Food Review: Citizen Finds a New Location and Adds Dinner at Last 

click to enlarge The barbecued shrimp po’ boy is lavished with creole gravy and piled high with a spicy cabbage and sun-dried tomato salad topping.

Scott Elmquist

The barbecued shrimp po’ boy is lavished with creole gravy and piled high with a spicy cabbage and sun-dried tomato salad topping.

Diners are the biggest beneficiaries of the relocated Citizen.

When chef Greg Johnson opened his subterranean restaurant on East Ninth Street four years ago, the food cognoscenti flocked to it for breakfast and lunch that was made with the freshest of ingredients, many of them culled from local farmers markets on Saturdays when Citizen was closed. Lines stretched out the door.

But even fans of Johnson’s kitchen skills found it hard to rave about the claustrophobic, low-ceilinged space. Now it can fade to little more than a dim memory after your first visit to the airy and light-filled Main Street location, with a rack of vintage comic books and colorful art helping the cause.

Johnson has doubled the restaurant’s seating, added a bar — wine is $5 a glass or $18 a bottle, and beer runs from $1 for a Black Label to $6 for most local suds — and shifted away from serving on paper products. The two counters lining the windows that front Main Street constitute a major new asset if you like a view or the entertainment of street theater. And I spy Johnson’s whimsical sense of humor when I come across chairs and a table topped with a chessboard in the restroom, as if inviting players to linger in the loo.

But the real news is dinner service. You read that right: Citizen welcomes diners from Thursday to Saturday.

Making for a stellar beginning, thin-fried catfish ($6) swabbed with remoulade hits multiple pleasure points, as do pupusas ($4) loaded with black beans and cheese, topped with radish and pickled turnip for a pop of piquancy and a sassy tomatillo salsa riding shotgun for dipping. Fat sauteed grit cakes ($6) provide the blank canvas for rich and spicy brown creole gravy and lashings of crispy pancetta.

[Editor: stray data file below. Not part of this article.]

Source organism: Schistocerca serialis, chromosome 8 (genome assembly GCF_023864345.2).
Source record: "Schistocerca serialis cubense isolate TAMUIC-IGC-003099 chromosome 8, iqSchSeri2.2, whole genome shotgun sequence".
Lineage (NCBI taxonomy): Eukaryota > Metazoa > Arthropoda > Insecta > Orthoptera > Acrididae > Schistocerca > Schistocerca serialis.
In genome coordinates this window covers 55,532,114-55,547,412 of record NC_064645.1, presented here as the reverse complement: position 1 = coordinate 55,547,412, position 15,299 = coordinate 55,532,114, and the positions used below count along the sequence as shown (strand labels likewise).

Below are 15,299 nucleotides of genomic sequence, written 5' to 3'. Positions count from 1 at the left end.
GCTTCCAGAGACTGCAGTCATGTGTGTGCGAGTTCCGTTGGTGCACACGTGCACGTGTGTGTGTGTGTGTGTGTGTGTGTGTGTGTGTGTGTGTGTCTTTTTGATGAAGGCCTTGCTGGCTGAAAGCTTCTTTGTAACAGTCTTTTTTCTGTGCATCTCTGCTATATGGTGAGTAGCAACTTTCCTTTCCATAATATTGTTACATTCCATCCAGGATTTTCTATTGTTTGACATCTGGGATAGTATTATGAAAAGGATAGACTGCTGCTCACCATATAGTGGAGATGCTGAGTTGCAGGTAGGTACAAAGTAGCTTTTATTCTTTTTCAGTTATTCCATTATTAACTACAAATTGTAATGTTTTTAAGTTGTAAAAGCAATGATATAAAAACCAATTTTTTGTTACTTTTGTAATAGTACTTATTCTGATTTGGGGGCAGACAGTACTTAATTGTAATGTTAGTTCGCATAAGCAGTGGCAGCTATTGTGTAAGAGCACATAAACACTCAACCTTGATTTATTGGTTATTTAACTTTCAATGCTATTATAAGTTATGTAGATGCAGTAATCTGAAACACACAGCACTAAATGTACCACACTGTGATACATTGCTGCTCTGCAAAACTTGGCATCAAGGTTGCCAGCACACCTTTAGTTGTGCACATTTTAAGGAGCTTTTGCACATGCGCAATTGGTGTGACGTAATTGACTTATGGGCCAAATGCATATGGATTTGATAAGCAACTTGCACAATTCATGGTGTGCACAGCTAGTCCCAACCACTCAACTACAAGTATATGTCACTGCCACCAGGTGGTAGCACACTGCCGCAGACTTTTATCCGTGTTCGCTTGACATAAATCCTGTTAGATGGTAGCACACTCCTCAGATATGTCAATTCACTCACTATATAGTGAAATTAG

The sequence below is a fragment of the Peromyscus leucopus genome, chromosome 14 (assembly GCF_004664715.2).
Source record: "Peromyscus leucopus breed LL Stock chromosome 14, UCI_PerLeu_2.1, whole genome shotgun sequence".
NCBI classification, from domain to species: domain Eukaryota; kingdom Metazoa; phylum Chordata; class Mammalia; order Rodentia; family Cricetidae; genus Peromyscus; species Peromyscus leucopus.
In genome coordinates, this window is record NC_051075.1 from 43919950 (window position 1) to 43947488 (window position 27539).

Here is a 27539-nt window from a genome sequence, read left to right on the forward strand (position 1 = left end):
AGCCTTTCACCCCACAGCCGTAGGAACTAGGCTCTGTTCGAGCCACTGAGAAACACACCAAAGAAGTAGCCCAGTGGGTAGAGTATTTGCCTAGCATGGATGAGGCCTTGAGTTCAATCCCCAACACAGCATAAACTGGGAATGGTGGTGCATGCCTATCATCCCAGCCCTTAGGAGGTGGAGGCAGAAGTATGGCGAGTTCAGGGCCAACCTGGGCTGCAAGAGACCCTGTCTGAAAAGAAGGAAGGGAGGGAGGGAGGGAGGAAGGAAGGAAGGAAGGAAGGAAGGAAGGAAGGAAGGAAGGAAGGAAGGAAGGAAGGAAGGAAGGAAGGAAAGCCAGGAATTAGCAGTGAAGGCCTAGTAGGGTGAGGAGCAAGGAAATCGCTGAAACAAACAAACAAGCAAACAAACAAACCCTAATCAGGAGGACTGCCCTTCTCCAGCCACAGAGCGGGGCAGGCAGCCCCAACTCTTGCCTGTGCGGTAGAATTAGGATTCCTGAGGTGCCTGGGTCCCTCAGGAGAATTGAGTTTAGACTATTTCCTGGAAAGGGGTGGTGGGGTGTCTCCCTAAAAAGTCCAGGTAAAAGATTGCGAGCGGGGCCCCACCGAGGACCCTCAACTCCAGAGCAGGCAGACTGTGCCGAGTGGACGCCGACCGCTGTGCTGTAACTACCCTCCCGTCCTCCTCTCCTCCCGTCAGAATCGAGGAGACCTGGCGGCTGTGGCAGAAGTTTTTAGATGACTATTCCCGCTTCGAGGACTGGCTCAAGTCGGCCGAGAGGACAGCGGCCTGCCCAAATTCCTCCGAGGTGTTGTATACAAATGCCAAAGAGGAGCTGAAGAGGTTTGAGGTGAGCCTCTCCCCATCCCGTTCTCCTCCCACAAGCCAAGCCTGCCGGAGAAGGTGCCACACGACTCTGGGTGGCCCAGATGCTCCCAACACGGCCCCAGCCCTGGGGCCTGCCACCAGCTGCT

More bounty from the sea arrives with a barbecued shrimp po’ boy ($10) worthy of a round of applause for its spicy cabbage and sun-dried tomato salad topping, a veritable party in your mouth. Lunch regulars will recognize the pulled pork torta that deftly marries a jolt of cabbage relish with long-cooked pig and accompanied by spicy Spanish potatoes and appealingly dressed greens rounding out the real estate on the plate.

Riding the vegetarian wave throughout the menu, Citizen shines with the Puerto Rican dish, mofongo ($15). Fried plantains are mashed with garlic and surrounded by a citrus mojo with hints of cumin, replete with tomatoes, half an avocado and black beans — a symphony of sunny flavors that even carnivores will enjoy.

Ditto the dinner salad ($12), available with your choice of seared goat cheese or falafel. The latter comes highly recommended by our server who never even heard of the traditional deep-fried Middle Eastern balls of ground chickpeas before working at Citizen. And while it’s delicious, it’s the salad itself that’s the singular pleasure, a sweet-salty combination of mixed lettuces with strawberries and cashews to provide the grace notes.

Thursdays are burger nights at Citizen, featuring Wolf Creek Farm grass-fed beef as their centerpiece — that is, unless you prefer the house-made veggie burger.

Burgers start at $9 and can be upgraded with four kinds of cheese — including pimento — plus bacon or a fried egg ($1.50), or mushrooms, mango chutney or avocado ($1), appealingly sandwiched between a bun from La Sabrosita Bakery in Midlothian.

For condiments, the menu declares: “Use your freedom of choice. Any or all. Choose wisely,” and offers ketchup, mustard, aioli, red onion, caramelized onion, chowchow and jalapeño. Furrowing our brows, we do and are rewarded with a burger topped with chowchow, cheddar and bacon, as well as another with caramelized onion, provolone and aioli. Both score high marks for sturdy buns, juicy meat and the quality of toppings. Given the heft of the burger, it’s tough to do justice to the accompanying potatoes, but the dressed greens make for a fine complement.

Richmond’s voracious dining public is spoiled for choice when it comes to finding a place to roost at dinnertime. Citizen, with its Wolverine comic books, servers who don’t act like helicopters buzzing around your table, and frugal pricing, makes for a decidedly wise choice. S

Mondays-Wednesdays 7 a.m.-3 p.m.; Thursdays-Fridays 7 a.m.-10 p.m.; Saturdays 4:30-10 p.m.
1203 E. Main St.


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